|Washington D.C. metro|
Photograph by Pablo Martinez Monsivals/AP Photo
It is time for the weekly edition of Blogger Candidate Forum. Karma is wonderful thing. In 2009, Representative Joe Wilson (R-South Carolina) shouted "you lie" during former-President Barack Obama's maiden speech to Congress. Several years later, at a town hall meeting in his constituency, audience members shouted "you lie" at Rep. Wilson. Got to love karma. Alright, on to today's subject: transportation spending.
Transportation measures where quite prominent on the November ballot. For Blue urban dwellers, like Blogger, they offered a glimmer of hope seeping through the dark Republican clouds. On either side of the political aisle, there were those who thought that newly elected President Donald Trump would follow through on his much ballyhooed promise to spend the $1 trillion investment to
build new roads and highways, and bridges, and airports, and tunnels, and railways, all across our wonder nation.
This all sounds wonderful but if President Trump's budget proposal goes through, rural transportation program could also feel the pain of budget cuts. To date, the proposed 2018 Federal Budget has not been actively discussed in Congress, thus whatever cuts are still up in the air.
Laura Bliss reports in her CityLab article, "For Urban Transit, a Hostile Budget," "But where heard opportunity, others sensed hot air." POTUS's proposed federal scheme those fears: "The Department of Transportation (DOT) is slated for a $2.4 billion cut." In short, urban public transit systems, Amtrak, and aviation networks should be ready to feel the pain.
Transportation policy makers were were predicting the TIGER grant, the program that awards billions in extremely flexible grants to local transportation projects since 2009, would take a big hit. This program is a unicorn, it enjoys bipartisan Congressional support. TIGER has helped create a bus-rapid transit line in Birmingham, Alabama; commuter rail infrastructure in Chicago, Illinois. If it goes through, the proposed budget would eliminate the program, "stating it would save the feds $499 million annually."
|Agency-by-agency look at the proposed |
2018 Federal Budget
Despite billions in local funds earmarked and available, these and other cities would run into serious problems bring these projects to fruition, "not to mention their promises of improved mobility, environmental mitigations, and economic development." Those potential benefits extend well beyond the confines of the city, but the budget proposal does not see it this way. The document states,
Future investments in new transit projects would be funded by the localities that use and benefit from these localized projects... (http://www.federal-budget.insidegov.com; date accessed Apr. 12, 2017)
|"President's Proposed $1.15 Trillion Discretionary Budget (FY 2017)|
Mr. Freemark observed, "That's strange language...for a president who wants to pass a federal infrastructure bill." He tweeted,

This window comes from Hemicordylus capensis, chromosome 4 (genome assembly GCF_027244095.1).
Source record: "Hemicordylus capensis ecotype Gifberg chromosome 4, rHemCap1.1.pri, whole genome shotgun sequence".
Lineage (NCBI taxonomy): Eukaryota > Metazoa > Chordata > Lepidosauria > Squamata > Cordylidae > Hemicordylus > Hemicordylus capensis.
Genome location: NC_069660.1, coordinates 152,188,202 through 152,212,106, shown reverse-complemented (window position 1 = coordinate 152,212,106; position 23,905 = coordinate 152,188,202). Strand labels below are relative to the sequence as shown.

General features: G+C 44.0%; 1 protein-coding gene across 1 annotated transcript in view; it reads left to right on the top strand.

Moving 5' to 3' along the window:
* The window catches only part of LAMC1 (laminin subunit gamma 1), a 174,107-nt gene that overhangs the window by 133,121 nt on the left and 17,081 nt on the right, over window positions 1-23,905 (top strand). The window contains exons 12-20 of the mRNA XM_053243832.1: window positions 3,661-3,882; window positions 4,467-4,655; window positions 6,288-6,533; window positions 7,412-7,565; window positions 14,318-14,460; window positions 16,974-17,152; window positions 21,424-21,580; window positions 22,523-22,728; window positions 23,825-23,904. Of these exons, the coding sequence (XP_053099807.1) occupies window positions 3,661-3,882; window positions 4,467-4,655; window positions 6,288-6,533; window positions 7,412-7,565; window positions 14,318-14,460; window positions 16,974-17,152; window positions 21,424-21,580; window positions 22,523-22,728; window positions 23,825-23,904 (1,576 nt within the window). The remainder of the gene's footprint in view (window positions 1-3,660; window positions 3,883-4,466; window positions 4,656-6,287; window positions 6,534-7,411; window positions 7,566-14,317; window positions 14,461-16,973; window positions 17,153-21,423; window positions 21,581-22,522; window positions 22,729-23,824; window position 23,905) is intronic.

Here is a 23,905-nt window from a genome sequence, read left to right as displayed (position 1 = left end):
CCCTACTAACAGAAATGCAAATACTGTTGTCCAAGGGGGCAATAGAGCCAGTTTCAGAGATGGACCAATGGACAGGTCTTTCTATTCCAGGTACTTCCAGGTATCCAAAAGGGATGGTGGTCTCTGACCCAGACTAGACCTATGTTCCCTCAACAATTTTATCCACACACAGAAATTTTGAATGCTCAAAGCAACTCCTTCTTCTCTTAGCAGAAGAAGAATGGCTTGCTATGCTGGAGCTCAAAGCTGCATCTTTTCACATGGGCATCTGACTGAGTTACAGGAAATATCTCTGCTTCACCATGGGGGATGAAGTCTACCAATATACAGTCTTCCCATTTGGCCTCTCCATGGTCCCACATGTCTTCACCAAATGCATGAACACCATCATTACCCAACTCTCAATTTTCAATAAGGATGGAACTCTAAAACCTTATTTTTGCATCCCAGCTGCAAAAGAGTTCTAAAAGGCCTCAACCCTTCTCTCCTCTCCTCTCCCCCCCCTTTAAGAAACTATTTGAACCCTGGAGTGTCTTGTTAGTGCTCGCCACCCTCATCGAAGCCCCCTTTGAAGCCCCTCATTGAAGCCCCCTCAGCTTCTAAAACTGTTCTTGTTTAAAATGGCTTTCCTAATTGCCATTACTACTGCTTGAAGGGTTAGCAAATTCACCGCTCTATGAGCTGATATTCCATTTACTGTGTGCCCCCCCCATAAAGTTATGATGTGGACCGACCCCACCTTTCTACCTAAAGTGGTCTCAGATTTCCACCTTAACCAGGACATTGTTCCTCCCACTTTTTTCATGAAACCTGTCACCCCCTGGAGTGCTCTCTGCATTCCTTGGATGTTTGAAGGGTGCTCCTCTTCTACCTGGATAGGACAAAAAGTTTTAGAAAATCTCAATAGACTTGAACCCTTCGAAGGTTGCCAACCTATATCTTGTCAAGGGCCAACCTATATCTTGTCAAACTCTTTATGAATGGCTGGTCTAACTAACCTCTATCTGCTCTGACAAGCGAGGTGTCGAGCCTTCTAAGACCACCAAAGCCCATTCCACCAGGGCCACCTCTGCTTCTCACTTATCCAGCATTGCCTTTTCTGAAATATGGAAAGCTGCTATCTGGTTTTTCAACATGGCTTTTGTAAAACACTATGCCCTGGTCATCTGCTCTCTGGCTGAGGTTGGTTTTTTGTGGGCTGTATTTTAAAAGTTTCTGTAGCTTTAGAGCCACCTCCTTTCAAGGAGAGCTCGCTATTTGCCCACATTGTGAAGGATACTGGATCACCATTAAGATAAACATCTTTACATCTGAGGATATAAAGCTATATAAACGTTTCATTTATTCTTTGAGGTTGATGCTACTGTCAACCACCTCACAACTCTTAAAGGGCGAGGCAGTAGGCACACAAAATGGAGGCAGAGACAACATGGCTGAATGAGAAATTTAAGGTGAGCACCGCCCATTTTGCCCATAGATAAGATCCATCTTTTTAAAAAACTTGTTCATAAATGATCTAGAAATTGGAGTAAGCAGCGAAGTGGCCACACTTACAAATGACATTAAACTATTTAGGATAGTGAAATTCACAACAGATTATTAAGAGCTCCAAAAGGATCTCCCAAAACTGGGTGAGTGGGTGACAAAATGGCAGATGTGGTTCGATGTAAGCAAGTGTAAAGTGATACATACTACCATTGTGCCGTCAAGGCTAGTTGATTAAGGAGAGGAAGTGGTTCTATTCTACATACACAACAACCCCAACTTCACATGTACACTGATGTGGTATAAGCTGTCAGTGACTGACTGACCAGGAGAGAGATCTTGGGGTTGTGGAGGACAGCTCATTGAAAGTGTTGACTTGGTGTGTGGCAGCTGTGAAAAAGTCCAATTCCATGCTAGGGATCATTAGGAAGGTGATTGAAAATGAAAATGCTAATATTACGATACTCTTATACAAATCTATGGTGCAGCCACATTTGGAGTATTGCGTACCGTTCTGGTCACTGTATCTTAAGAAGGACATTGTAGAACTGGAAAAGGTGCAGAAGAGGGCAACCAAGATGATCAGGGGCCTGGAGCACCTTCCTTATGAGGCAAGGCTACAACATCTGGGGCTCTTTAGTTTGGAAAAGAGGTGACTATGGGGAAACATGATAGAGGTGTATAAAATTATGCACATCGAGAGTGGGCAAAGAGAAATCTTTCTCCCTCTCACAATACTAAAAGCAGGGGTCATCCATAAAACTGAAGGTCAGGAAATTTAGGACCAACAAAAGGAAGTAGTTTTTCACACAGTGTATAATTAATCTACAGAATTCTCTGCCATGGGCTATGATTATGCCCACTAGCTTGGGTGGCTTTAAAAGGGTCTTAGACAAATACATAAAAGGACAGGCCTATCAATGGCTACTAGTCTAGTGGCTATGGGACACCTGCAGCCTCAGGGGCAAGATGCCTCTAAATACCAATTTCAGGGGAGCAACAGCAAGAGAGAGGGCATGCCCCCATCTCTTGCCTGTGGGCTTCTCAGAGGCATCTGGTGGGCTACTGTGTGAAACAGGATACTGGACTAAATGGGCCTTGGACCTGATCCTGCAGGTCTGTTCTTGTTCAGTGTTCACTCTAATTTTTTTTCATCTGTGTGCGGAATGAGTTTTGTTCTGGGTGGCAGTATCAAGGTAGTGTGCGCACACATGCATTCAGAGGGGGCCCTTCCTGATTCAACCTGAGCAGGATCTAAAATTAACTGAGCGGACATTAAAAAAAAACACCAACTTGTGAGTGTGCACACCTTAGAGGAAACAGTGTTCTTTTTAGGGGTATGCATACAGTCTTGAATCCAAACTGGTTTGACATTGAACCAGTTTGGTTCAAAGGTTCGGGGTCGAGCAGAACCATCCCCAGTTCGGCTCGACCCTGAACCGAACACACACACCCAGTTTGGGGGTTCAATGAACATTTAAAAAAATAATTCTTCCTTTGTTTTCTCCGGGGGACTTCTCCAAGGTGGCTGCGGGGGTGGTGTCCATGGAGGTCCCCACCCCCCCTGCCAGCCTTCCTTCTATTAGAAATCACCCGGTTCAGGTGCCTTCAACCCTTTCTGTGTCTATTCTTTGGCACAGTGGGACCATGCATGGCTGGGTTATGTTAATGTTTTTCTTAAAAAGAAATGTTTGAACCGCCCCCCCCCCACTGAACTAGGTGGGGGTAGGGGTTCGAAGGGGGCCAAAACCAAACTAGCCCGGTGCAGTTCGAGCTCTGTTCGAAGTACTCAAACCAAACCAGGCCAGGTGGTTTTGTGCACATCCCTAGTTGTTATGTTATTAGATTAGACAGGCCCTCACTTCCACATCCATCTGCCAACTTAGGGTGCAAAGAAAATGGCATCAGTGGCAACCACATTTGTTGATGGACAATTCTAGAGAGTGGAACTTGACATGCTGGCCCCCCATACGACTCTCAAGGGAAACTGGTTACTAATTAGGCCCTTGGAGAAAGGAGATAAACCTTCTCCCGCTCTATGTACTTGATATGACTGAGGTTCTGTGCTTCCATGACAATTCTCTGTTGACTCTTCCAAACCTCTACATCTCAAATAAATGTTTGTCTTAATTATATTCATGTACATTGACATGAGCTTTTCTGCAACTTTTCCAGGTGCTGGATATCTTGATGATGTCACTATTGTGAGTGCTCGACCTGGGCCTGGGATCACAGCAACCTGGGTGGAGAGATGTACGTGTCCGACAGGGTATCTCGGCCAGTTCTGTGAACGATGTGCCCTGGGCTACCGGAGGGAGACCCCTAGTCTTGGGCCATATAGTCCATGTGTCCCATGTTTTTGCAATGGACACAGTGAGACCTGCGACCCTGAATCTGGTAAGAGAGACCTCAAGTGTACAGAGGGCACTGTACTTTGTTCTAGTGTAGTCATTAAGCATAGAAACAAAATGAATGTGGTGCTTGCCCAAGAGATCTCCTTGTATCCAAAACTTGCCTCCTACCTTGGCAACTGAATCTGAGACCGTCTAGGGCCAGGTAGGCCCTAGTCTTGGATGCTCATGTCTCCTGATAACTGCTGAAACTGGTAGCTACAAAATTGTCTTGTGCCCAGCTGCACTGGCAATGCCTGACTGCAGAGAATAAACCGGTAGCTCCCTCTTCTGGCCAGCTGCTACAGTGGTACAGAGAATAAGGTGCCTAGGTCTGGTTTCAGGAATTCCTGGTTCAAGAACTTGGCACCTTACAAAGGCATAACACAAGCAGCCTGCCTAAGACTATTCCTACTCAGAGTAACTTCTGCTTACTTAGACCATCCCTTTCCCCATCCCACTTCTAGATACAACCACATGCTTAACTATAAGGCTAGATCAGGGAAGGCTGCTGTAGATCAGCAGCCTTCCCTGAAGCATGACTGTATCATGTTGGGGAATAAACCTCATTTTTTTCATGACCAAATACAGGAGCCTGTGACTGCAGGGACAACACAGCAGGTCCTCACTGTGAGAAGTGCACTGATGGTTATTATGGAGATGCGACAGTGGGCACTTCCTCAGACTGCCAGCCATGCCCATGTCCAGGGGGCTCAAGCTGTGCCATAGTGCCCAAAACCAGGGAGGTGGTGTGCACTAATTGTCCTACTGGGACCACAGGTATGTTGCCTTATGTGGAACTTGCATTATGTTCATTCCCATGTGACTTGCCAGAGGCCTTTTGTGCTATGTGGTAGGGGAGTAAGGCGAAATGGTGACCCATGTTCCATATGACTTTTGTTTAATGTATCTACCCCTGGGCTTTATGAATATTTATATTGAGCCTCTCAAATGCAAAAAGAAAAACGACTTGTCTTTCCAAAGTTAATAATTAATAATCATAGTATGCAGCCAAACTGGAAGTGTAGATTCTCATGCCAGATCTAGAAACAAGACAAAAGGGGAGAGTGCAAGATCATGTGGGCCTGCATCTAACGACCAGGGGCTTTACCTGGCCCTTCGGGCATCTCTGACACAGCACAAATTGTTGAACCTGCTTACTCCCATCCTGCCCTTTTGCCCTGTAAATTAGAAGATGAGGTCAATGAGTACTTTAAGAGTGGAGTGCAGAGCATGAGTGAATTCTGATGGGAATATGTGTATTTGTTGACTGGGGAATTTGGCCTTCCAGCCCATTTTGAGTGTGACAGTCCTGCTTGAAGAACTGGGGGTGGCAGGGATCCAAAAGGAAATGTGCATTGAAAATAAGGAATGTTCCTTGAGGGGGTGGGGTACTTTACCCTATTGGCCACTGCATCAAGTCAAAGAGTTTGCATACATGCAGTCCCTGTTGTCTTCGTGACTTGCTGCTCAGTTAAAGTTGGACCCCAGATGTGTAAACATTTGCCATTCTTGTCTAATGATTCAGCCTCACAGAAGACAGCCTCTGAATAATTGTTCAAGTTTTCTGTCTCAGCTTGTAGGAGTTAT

If his government believes this, what projects would an infra bill?
In an aside, "Toll roads, perhaps, and maybe more gas and oil pipelines." Further, "which 'inner cities' does Trump plan to revitalize if not those in the metros on the cut-list?"
The Trump budget proposal also advances two primary Republican desires: "privatize the Federal Aviation Administration's air traffic control function and axe funds for Amtrak." The budget document also proposes the total elimination of support of intra-state train service, that would allow Amtrak to focus on better managing its State-supported and Northeast Corridor train services (Ibid). This maybe a challenge, considering that one of the most critical and necessary projects is improvements to NEC service-"the highly complex Hudson Tunnel Project-is on the list of 'New Starts' projects that would be passed up for funding."
|Trump Budget Plan|
The proposed budget gives priority to the Nationally Significant Freight and Highway Projects grant program which, according to the plan,
...supports larger highway and multimodal freight projects with demonstrable national or regional benefits...(Ibid)
A few key points to keep in mind: "This budget does nothing to touch the largest pot of federal transportation spending, which is the Highway Trust Fund." Money from the perpetually insolvent fund comes from a gas tax that has not been adjusted in 24 years and is allocated based on in entrenched 80-20 percent split between highways and mass transit. Therefore, it will take a massive act of congress will (or divine intervention) to change this split one way or another.
Another key point to remember is Congress argues and ultimately settles the federal budget, not President Donald Trump. Already, Democratic lawmakers have been quick to point the big fat lies implicit in the budget in regards to POTUS's commitment to transportation, infrastructure, and the Republicans have promised to push back on specific cut. Transportation secretary Elaine Chao came out in support of the TIGER program. Laura Bliss speculates, "The President may just be lobbing dirtballs at buses, trains, and plains-now it's up to Congress to either join in or fire back."
Whatever the ultimate final outcome of the budget negotiations, "Transit funding, which was already tenuous in recent administrations, is not about to get easier to come by."